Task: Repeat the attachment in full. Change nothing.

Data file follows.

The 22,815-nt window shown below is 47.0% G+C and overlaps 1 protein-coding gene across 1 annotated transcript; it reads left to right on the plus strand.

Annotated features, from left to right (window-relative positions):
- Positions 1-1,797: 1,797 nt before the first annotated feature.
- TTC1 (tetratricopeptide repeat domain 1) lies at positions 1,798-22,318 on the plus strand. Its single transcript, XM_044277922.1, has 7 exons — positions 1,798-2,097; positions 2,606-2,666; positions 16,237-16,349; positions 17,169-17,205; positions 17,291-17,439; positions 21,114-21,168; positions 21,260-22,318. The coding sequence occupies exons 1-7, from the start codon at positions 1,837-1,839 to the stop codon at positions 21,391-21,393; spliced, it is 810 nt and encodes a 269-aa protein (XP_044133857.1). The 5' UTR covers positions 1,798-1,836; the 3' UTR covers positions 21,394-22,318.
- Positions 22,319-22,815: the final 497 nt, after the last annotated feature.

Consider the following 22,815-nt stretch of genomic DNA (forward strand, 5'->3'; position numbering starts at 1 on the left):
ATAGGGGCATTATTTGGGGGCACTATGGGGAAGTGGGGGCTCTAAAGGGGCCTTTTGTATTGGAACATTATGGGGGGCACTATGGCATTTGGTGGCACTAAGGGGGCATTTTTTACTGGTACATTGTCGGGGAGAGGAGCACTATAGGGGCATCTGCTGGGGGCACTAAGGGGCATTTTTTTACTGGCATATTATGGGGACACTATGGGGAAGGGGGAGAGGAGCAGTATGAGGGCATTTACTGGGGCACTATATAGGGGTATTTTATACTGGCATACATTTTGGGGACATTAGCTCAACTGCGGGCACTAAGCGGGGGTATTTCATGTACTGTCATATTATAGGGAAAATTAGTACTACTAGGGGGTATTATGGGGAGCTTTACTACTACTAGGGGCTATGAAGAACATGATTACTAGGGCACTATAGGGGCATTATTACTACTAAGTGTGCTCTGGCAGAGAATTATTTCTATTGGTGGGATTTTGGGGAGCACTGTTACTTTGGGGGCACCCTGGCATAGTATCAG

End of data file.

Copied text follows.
The 22,815-nt window shown below is 47.0% G+C and overlaps 1 protein-coding gene across 1 annotated transcript; it reads left to right on the plus strand.

Annotated features, from left to right (window-relative positions):
- Positions 1-1,797: 1,797 nt before the first annotated feature.
- TTC1 (tetratricopeptide repeat domain 1) lies at positions 1,798-22,318 on the plus strand. Its single transcript, XM_044277922.1, has 7 exons — positions 1,798-2,097; positions 2,606-2,666; positions 16,237-16,349; positions 17,169-17,205; positions 17,291-17,439; positions 21,114-21,168; positions 21,260-22,318. The coding sequence occupies exons 1-7, from the start codon at positions 1,837-1,839 to the stop codon at positions 21,391-21,393; spliced, it is 810 nt and encodes a 269-aa protein (XP_044133857.1). The 5' UTR covers positions 1,798-1,836; the 3' UTR covers positions 21,394-22,318.
- Positions 22,319-22,815: the final 497 nt, after the last annotated feature.

Consider the following 22,815-nt stretch of genomic DNA (forward strand, 5'->3'; position numbering starts at 1 on the left):
ATAGGGGCATTATTTGGGGGCACTATGGGGAAGTGGGGGCTCTAAAGGGGCCTTTTGTATTGGAACATTATGGGGGGCACTATGGCATTTGGTGGCACTAAGGGGGCATTTTTTACTGGTACATTGTCGGGGAGAGGAGCACTATAGGGGCATCTGCTGGGGGCACTAAGGGGCATTTTTTTACTGGCATATTATGGGGACACTATGGGGAAGGGGGAGAGGAGCAGTATGAGGGCATTTACTGGGGCACTATATAGGGGTATTTTATACTGGCATACATTTTGGGGACATTAGCTCAACTGCGGGCACTAAGCGGGGGTATTTCATGTACTGTCATATTATAGGGAAAATTAGTACTACTAGGGGGTATTATGGGGAGCTTTACTACTACTAGGGGCTATGAAGAACATGATTACTAGGGCACTATAGGGGCATTATTACTACTAAGTGTGCTCTGGCAGAGAATTATTTCTATTGGTGGGATTTTGGGGAGCACTGTTACTTTGGGGGCACCCTGGCATAGTATCAG